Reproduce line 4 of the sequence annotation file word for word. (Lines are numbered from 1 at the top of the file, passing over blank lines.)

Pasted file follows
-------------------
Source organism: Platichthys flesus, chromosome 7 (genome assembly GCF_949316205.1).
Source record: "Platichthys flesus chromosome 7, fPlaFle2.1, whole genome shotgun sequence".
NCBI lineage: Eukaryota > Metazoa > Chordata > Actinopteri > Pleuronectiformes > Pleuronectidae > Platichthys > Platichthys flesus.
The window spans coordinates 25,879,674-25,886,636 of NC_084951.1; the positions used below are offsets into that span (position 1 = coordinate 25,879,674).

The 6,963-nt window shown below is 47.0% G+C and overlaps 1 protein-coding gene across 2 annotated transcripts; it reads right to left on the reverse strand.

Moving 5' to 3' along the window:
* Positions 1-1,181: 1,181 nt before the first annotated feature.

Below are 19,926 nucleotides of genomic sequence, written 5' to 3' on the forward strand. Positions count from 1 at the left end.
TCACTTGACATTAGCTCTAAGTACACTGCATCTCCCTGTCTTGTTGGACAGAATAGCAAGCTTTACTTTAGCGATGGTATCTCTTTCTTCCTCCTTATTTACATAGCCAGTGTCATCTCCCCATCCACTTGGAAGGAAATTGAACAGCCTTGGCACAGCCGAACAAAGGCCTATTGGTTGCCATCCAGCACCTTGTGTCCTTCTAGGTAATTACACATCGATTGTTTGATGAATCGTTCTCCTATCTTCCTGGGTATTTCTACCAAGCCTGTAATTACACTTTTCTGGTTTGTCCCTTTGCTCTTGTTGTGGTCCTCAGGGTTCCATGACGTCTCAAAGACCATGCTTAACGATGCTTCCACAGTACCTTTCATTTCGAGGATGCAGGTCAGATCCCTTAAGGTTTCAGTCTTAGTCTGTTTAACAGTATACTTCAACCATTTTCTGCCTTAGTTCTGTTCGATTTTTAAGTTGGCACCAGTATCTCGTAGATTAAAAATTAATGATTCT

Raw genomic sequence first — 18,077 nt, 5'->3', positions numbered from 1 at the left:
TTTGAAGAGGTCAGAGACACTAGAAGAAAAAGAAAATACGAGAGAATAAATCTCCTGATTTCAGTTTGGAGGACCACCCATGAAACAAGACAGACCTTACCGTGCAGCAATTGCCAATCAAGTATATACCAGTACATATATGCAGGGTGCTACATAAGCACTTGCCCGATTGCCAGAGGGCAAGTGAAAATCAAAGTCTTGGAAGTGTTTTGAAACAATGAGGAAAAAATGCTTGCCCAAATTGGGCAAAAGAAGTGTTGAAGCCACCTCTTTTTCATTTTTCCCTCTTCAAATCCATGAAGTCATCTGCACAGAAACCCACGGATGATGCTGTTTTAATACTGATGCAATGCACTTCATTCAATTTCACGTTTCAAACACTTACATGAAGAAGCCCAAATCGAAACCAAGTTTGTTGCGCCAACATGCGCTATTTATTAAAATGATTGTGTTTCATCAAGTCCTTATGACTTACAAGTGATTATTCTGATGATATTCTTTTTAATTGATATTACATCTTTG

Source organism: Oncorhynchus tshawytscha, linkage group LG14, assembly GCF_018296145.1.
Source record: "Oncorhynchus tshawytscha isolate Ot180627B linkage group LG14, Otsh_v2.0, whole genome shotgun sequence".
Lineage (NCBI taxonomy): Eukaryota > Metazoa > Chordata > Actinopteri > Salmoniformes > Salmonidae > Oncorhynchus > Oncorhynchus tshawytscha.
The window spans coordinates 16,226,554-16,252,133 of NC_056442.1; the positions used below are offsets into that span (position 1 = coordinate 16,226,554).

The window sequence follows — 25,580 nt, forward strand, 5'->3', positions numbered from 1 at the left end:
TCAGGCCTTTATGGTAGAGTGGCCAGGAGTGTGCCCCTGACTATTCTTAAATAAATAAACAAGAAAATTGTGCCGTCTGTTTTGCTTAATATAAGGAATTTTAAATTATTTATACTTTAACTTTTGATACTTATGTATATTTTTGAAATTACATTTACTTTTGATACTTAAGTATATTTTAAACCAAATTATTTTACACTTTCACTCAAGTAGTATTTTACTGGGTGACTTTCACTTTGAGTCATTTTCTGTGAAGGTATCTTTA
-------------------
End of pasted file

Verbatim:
The window spans coordinates 25,879,674-25,886,636 of NC_084951.1; the positions used below are offsets into that span (position 1 = coordinate 25,879,674).